TMS for Depression
Depression is one of the most common mental health conditions in the world. Anyone can be at risk for depression, and people from all walks of life can experience the disorder. Depression is also divided into different subtypes of the disease, and some people are more at risk for a particular subtype than others. As a chronic mental illness, people who’ve been diagnosed with depression will need some form of treatment, depending on the severity and type of the disorder they have. For most patients, medications, and therapy help alleviate symptoms. Unfortunately, some may not respond to medication. Transcranial magnetic stimulation can help these treatment-resistant patients find relief.
What are the symptoms of depression?
It’s common for people to feel sad from time to time. In those who aren’t familiar with the disease, they may think depression is just “sadness.” The reality is that the disorder is much more than that. Depression is a prolonged and profound sadness, along with a range of other symptoms that are severely disruptive to daily life and functioning. Different forms of depression will also have various symptoms. Depression symptoms often include the following signs:
- Overwhelming sadness and feelings of guilt or shame
- Increased irritability
- Inability to enjoy once pleasurable activities
- Changes in appetite and sleep
- Sudden change in weight, either a loss or gain
- Social isolation
- Trouble upholding responsibilities
- Use of drugs or alcohol to cope with symptoms
- Suicidal thoughts and ideation
The symptoms of depression impact a person on behavioral, emotional, and physical levels. The way depression affects all aspects of a person’s life makes it an incredibly disruptive and debilitating disorder. Also, depression increases a person’s chances of self-harm and suicide. For people with this serious disorder, getting help from medical professionals and therapists is critical.
How is depression usually treated?
Treatment plans vary for depression. Certain factors will influence what course the treatment will take. For example, the type of depression someone has, the severity of their symptoms, medical history, and preferences will all impact their decision for treatment. Depression can range from mild, to moderate and severe.
For mild cases of depression, talk therapy, and simple lifestyle changes may help. Increased exercise, changes in diet, and supplements may work to give patients with mild symptoms, some relief. Talk therapy can also help patients uncover what’s triggering their depression. In many instances, stress will trigger the disorder, and the depression triggers can vary significantly from one person to the next. An experienced therapist can help patients identify their specific triggers, and develop coping mechanisms and healthy avoidance techniques to reduce the chances of triggers and thus, episodes of depression.
How do medications for depression work?
Scientists still don’t fully understand how the brain forms depression symptoms, but there have been some research-based theories. It is believed that a combination of neurological changes in brain chemistry can influence the appearance of depression symptoms. As such, medications for depression typically affect the brain to create new neurochemicals to give patients relief. The most common neurotransmitters impacted are:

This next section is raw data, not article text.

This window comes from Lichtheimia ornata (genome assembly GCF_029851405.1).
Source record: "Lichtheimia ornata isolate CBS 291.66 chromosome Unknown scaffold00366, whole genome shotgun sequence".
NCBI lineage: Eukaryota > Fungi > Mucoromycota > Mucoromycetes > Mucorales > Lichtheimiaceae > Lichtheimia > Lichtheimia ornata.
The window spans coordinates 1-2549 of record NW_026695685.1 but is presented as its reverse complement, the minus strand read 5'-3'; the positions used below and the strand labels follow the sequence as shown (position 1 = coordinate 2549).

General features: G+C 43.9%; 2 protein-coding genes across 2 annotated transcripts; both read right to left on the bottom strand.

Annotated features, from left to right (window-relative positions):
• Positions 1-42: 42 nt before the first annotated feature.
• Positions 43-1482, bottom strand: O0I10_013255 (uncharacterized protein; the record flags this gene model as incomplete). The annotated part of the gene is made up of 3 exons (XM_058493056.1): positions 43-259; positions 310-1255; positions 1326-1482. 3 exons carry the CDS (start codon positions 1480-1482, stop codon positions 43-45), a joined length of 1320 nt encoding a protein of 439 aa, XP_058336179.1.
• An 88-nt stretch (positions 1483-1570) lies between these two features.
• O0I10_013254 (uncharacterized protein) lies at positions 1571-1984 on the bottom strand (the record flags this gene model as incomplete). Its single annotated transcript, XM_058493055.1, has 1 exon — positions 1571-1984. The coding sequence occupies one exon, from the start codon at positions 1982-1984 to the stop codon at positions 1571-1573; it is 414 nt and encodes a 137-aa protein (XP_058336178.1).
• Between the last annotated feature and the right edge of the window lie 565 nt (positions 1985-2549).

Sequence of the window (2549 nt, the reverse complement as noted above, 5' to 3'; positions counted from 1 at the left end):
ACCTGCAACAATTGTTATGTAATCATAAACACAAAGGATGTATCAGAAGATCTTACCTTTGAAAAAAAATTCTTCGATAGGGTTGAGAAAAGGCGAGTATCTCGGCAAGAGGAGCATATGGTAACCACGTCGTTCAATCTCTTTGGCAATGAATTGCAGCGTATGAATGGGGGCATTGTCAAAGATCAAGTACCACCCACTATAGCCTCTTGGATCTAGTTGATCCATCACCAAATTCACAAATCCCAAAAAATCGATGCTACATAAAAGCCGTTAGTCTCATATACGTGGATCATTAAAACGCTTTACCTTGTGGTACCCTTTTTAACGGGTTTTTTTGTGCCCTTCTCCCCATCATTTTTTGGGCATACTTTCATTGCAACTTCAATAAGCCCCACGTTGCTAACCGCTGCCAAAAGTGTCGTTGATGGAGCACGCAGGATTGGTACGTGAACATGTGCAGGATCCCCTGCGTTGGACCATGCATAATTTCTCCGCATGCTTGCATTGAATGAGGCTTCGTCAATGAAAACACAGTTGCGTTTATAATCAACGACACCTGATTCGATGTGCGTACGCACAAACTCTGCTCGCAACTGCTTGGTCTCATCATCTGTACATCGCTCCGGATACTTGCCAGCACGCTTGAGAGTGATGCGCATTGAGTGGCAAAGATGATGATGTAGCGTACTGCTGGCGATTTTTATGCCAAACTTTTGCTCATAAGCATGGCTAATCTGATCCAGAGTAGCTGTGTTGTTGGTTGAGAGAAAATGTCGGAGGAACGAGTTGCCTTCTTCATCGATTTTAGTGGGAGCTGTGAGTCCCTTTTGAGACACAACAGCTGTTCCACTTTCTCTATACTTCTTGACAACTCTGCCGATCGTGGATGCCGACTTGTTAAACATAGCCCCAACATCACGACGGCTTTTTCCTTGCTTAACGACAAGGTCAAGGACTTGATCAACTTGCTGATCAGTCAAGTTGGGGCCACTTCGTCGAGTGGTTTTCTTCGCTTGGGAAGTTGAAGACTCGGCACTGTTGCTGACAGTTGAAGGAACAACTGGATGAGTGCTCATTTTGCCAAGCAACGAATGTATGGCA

While most depression patients respond favorably to treatment, some patients won’t find relief from medication and therapy. This is what’s called “treatment-resistant depression”. For these patients, they often need more additional techniques to rid themselves of depression symptoms. Deep brain stimulation techniques are typically used. Electroconvulsive therapy, vagus nerve stimulation, and transcranial magnetic stimulation (TMS) techniques are commonly used to alleviate treatment-resistant depression. Aside from TMS, these other techniques can come with a risk of severe side effects.
How does TMS help treat depression?
The brain is a complex organ, but what’s been discovered is that TMS can help stimulate the brain to produce neurological changes in neurotransmitters that are thought to be responsible for depression symptoms. In this way, TMS is similar to popular depression medication techniques.
With TMS treatment, patients are fully awake and do not have to undergo any form of sedation, and no IVs are required. Patients can even listen to music, talk, or read while undergoing treatment. During treatment, a strong, magnetic coil is placed over areas of the patient’s head. A powerful electromagnetic pulse is then delivered through the coil. This pulse is used to stimulate portions of the brain underneath where the coil is applied.
Treatment is swift and painless. Patients can return to work, home or school after a session. For most patients, they will undergo sessions daily, five times per week, from four to six weeks. It’s possible to see a change in symptoms within the first few TMS sessions.
Are there side effects of TMS treatment?
No medication or treatment option is free from side effects, but with TMS, side effects are short-lived and dissipate quickly. In contrast, electroconvulsive therapy can lead to permanent memory loss. TMS does not cause memory loss, and the most common side effects are tingling on the scalp where the coil was placed. Headaches may also occur, but it’s rare.
Are you suffering from depression that hasn’t responded to medication and therapy? TMS might be the right choice for you. Contact our experienced clinicians at Pulse TMS today to see if you’re a candidate for TMS treatment.